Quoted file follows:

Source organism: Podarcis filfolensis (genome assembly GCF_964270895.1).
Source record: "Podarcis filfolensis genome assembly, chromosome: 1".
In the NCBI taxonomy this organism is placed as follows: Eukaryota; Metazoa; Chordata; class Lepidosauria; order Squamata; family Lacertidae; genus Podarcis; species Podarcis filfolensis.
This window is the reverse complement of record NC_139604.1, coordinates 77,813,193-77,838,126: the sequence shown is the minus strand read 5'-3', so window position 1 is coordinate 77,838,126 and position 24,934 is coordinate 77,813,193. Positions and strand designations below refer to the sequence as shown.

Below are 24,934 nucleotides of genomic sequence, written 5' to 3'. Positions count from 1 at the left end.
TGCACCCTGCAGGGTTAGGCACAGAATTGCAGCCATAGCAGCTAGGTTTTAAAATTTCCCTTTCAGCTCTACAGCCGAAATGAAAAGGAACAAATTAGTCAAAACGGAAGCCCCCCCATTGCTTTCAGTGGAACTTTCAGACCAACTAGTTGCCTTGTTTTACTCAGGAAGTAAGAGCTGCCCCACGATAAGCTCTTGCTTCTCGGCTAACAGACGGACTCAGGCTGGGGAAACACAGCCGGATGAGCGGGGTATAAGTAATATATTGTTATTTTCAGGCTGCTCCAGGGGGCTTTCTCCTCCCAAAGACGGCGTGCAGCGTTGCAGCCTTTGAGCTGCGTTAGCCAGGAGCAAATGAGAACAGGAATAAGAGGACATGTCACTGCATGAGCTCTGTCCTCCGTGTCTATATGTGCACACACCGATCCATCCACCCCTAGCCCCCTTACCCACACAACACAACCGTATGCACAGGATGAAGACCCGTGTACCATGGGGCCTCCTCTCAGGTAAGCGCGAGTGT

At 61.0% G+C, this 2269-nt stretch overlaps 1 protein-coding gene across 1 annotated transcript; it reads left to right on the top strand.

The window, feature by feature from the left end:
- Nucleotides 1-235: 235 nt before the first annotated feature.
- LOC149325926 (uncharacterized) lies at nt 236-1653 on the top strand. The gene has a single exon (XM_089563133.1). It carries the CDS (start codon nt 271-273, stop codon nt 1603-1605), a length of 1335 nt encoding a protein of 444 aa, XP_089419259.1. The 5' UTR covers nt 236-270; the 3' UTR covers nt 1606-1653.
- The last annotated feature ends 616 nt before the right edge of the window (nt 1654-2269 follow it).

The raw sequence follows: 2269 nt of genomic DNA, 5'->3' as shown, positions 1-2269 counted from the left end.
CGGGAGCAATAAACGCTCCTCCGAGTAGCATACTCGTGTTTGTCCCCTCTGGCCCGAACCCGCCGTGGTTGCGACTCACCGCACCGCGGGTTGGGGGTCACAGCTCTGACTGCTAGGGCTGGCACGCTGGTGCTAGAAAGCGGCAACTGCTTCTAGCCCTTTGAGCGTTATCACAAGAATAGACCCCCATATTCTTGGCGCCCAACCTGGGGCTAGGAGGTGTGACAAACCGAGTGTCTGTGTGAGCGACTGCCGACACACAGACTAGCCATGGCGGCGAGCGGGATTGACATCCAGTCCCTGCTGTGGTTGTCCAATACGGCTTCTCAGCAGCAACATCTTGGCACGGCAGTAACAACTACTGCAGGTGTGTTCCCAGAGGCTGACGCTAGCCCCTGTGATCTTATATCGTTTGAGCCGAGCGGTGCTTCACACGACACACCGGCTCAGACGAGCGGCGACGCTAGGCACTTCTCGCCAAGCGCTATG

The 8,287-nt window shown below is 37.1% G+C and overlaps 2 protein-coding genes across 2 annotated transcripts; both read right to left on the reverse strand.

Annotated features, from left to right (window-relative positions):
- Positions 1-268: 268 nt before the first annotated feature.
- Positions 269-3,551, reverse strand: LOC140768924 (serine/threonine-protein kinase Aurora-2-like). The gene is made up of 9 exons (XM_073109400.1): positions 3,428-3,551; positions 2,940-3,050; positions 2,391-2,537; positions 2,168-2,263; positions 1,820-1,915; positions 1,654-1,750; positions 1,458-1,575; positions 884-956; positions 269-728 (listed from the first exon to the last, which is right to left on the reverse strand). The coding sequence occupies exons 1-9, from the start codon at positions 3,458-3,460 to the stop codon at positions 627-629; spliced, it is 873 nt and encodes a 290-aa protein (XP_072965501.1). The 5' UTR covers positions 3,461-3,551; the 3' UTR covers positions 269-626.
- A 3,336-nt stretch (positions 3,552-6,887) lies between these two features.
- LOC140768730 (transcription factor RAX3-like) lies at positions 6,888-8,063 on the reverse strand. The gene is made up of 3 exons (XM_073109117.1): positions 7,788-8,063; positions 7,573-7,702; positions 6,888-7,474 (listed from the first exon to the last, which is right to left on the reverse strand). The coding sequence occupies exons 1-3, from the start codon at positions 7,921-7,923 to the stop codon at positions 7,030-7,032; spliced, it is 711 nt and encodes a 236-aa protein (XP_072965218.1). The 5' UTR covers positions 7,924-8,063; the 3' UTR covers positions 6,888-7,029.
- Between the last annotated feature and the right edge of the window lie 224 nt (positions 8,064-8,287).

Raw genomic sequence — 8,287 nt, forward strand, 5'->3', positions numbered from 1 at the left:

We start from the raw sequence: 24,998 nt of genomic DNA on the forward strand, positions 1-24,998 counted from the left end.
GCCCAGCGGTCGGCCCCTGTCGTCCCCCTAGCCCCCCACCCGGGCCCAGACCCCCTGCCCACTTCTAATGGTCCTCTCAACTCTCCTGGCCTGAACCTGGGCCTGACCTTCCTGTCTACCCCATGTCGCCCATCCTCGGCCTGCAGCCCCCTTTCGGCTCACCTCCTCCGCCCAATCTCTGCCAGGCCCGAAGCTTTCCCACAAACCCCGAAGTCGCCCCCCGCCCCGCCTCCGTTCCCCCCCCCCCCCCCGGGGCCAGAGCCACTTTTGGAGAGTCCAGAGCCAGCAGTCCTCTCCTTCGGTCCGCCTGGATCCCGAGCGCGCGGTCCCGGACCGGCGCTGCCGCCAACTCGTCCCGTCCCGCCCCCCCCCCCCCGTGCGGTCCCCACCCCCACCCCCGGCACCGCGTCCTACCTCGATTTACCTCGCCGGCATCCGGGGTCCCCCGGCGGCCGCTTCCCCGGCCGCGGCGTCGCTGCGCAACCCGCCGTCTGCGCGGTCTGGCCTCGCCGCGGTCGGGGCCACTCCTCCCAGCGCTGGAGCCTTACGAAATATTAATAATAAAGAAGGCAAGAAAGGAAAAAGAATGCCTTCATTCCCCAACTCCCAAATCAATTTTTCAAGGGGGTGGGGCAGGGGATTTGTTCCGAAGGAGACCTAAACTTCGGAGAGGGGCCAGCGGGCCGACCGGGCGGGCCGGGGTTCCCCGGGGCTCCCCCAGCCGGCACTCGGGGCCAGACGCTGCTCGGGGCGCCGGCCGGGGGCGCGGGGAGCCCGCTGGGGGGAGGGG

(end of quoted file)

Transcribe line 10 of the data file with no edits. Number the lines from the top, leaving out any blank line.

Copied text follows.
- LOC149325926 (uncharacterized) lies at nt 236-1653 on the top strand. The gene has a single exon (XM_089563133.1). It carries the CDS (start codon nt 271-273, stop codon nt 1603-1605), a length of 1335 nt encoding a protein of 444 aa, XP_089419259.1. The 5' UTR covers nt 236-270; the 3' UTR covers nt 1606-1653.